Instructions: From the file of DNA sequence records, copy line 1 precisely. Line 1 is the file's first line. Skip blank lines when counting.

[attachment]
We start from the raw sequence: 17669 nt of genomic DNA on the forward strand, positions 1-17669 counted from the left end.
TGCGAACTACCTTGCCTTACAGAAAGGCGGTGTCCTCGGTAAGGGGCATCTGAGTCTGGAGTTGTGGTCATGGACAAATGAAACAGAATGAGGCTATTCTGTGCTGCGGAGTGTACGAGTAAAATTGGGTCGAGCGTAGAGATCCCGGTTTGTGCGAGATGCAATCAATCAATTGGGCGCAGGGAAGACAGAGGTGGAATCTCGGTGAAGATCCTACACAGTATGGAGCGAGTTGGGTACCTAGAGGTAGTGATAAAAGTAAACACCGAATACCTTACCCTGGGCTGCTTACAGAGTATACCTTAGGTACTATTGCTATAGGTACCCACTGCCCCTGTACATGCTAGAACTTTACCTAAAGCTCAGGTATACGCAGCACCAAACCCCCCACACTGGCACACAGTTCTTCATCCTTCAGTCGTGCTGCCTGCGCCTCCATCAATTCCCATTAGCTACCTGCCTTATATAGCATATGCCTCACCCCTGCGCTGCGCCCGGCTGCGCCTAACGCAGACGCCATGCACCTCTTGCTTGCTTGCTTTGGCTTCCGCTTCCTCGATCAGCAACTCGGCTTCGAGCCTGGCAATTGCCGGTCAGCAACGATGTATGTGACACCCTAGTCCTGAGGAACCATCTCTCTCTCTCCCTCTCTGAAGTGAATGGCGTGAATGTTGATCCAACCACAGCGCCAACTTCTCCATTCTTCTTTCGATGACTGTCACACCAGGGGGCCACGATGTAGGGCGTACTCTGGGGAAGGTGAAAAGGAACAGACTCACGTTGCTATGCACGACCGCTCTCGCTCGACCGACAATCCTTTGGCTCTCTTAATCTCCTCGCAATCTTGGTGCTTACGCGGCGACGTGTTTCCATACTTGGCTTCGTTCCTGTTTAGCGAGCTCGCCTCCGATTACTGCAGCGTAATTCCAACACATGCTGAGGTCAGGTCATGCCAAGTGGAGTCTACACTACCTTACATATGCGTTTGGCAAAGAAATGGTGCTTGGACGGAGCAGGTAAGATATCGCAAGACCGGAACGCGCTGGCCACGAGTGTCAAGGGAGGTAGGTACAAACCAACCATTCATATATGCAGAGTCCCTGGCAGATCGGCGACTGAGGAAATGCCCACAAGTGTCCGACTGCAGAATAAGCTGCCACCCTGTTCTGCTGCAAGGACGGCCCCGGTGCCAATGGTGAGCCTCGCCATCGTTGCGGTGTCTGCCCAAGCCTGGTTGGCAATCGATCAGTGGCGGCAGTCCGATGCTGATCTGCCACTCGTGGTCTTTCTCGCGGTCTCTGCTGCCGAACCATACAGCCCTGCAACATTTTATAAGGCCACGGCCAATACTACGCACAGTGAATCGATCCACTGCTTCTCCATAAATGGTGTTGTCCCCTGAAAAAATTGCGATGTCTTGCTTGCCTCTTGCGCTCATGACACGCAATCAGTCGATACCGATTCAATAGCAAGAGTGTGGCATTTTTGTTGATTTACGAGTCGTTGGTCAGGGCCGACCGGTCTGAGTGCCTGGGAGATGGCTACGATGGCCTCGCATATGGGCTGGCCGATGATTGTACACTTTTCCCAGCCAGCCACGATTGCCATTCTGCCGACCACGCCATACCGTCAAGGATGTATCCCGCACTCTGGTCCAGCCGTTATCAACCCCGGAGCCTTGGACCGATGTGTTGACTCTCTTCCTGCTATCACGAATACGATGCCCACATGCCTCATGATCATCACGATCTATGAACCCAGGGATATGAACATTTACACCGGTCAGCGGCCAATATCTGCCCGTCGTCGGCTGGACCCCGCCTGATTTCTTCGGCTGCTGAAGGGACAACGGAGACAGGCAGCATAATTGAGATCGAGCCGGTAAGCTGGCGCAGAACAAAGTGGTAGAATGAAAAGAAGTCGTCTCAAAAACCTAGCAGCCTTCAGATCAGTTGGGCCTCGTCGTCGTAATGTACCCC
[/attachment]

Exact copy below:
We start from the raw sequence: 17669 nt of genomic DNA on the forward strand, positions 1-17669 counted from the left end.